While the postponement of the Tokyo 2020 Paralympic Games was a disappointment for many athletes, high school wheelchair basketball player Ixhelt Gonzalez (USA) took advantage of the delay to fight her way back onto the United States team.

After being named on the USA roster for the 2018 World Championships at just 13 years of age, Gonzalez was one of the final players cut for the originally scheduled 2020 Games, instead selected as an alternate.

A year later, the now 17-year-old is back on the team and on the ground in Tokyo for her first Paralympic Games.

“I like to say that Covid-19 gave me a second chance,” Gonzalez told the Olympic Information Service.

“Covid’s not a good thing but it gave me a second chance to represent USA and show how great I am (and) what I learned from other basketball camps and from these veterans.”

Missing out on the original team was a disappointment but Gonzalez, who was born with femoral anteversion, has overcome greater setbacks in her young life.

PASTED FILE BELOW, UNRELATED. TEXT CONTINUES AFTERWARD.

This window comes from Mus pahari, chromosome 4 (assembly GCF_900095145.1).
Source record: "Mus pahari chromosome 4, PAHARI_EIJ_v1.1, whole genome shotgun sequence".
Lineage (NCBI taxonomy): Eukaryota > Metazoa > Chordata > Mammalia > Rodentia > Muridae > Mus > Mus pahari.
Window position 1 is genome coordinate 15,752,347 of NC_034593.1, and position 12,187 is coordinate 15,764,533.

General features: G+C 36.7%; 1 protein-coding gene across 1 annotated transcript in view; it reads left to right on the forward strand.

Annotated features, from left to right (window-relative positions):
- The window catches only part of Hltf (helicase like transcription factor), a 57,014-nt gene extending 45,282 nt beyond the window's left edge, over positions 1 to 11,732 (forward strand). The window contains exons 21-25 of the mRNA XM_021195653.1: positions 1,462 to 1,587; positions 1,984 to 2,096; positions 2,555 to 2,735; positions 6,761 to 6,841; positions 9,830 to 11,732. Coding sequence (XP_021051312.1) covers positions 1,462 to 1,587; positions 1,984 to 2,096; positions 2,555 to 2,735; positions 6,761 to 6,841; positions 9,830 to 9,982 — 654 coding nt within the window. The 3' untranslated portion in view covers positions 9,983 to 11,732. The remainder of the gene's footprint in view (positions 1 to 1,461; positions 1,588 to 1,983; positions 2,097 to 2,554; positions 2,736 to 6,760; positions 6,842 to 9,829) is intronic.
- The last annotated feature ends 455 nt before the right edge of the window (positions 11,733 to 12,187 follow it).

When the pandemic arrived and caused the postponement of the Games, the then-10th grader saw it as an opportunity.

“It changed my mentality and my effort into working,” she said. “I was like, ‘Oh, I have a second chance. I can totally make the team now – if I work hard, obviously’.”

That hard work, combined with her inherent basketball IQ, earned her a spot on the team, says USA coach Lawrence ‘Trooper’ Johnson.

“As much as she’s young and she’s still developing as a player, she just has this natural ball sense and she understands the game of basketball,” Johnson said.

“As her career moves on she’ll refine those talents and get even better. But there’s something about her that you can’t teach, she just has this natural ability to know basketball.”

Although Gonzalez’s first Paralympic Games experience is an unusual one due to the pandemic, she is soaking it up and continuing to learn from the older players who Johnson says “drive the culture of the programme”.

“Looking back from Rio 2016, I can’t imagine the experience that the veterans have had in past Paralympics,” Gonzalez said.

“But just being here with them and being here as a newbie and a rookie is just an awesome feeling.”

A less awesome feeling is working through the “big packet of homework” Gonzalez brought with her to Tokyo to keep up with her final year of high school, which began earlier this month.

As for whether she is actually doing the homework?

“I’m on and off about it,” she said.

For full wheelchair basketball schedule and results click here.

OIS nl/kc/tb